Panhandling

by Victoria & Anniston, Age 14

Is Panhandling a Problem? Should panhandling be legal or illegal?

There are millions of people on the side of the road, streets, and elsewhere begging for money. About half of the panhandlers are homeless, the other half of them are just extremely poor. Some struggle with severe alcohol and drug addictions while some are caught in a cycle: they move from being homeless to having housing but being extremely poor.

Loads of cities allow panhandling meanwhile, other cities are more strict about it. In Cincinnati, panhandling within 50 feet of schools is considered illegal and begging is banned near ATMs, parking meters, and restaurants. In 2015, Utah banned panhandlers from soliciting in traffic. The same year, Atlanta outlawed panhandling through a downtown area.

In some places, you are required to have a license for panhandling. In other places, instead of ticketing or arresting the panhandler, they offer them temporary work with pay. In a recent survey, 94% of panhandlers use the money they get from donations to simply purchase the food they need.

There are many approaches to panhandling, but you can not physically go up to someone and beg for their money. Some examples of what you can do would be simply holding up a sign or politely asking everyone that passes your way on the streets.

One way that could help get rid of a lot of the panhandlers would be to offer them temporary work, like they are already doing now in some places. That would get the panhandlers off the streets and they could learn lots about working. This would also help them to turn their life around and buy the mandatory things they need.

Next time you walk by a panhandler, think about what you could offer. You could give food, gift cards, or your own “panhandler bags”. The bags could include water, small snacks, chapstick, and hand sanitizer. Or would you walk right by them? Imagine being in their shoes. In general, panhandling has a harmful effect on society and measures should be taken to limit it.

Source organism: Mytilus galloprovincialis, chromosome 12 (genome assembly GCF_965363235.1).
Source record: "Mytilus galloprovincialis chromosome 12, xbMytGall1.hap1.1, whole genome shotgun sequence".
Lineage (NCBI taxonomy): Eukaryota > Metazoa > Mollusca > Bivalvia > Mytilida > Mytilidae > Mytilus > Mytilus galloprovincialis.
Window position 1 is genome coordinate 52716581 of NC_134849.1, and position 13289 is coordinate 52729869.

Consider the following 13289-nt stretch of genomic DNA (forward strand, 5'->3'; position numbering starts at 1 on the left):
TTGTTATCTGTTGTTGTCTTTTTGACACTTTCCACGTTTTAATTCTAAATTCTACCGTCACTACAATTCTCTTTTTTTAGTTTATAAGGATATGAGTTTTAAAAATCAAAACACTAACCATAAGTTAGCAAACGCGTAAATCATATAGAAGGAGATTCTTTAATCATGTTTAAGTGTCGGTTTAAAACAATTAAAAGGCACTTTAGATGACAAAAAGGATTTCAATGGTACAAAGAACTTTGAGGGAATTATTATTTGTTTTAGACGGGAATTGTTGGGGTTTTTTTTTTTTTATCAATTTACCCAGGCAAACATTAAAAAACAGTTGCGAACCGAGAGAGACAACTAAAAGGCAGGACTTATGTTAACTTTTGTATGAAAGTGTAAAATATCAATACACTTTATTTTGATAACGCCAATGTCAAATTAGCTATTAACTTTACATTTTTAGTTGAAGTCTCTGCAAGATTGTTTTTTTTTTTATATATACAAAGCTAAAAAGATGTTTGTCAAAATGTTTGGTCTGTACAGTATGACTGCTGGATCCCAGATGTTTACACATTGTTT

Look around, what do you see?

As you move from place to place where you live, you can observe social issues that help you to think about our society. It invites you to learn more about what you see by doing some research, asking questions, or making it a topic to write about. You could even send it to B! by visiting submit.

Research and Works Cited:
“Anti-Panhandling Laws Spread, Face Legal Challenges.” The Pew Charitable Trusts ,
www.pewtrusts.org/en/research-and-analysis/blogs/stateline/2015/11/12/anti-panhandling
laws-spread-face-legal-challenges .
“Center for Problem-Oriented Policing.” Center for Problem-Oriented Policing | Problem Guides
| Panhandling, www.popcenter.org/problems/panhandling/ .
“Facts About Panhandlers.” Stop Panhandling ,
www.stopthepanhandling.com/p/facts-about-panhalders.html .
Handly, Jim. “Should You Give Money to Panhandlers?” NBC4 Washington , NBC4
Washington, 3 Dec. 2014,
www.nbcwashington.com/news/local/Should-You-Give-Money-to-Panhandlers-2846652
11.html .
“5 Ways to Best Help Panhandlers and the Homeless.” Marcus Brotherton | Official Site of New
York Times Bestselling Author , 19 Nov. 2015,
www.marcusbrotherton.com/5-ways-to-best-help-panhandlers-and-the-homeless/ .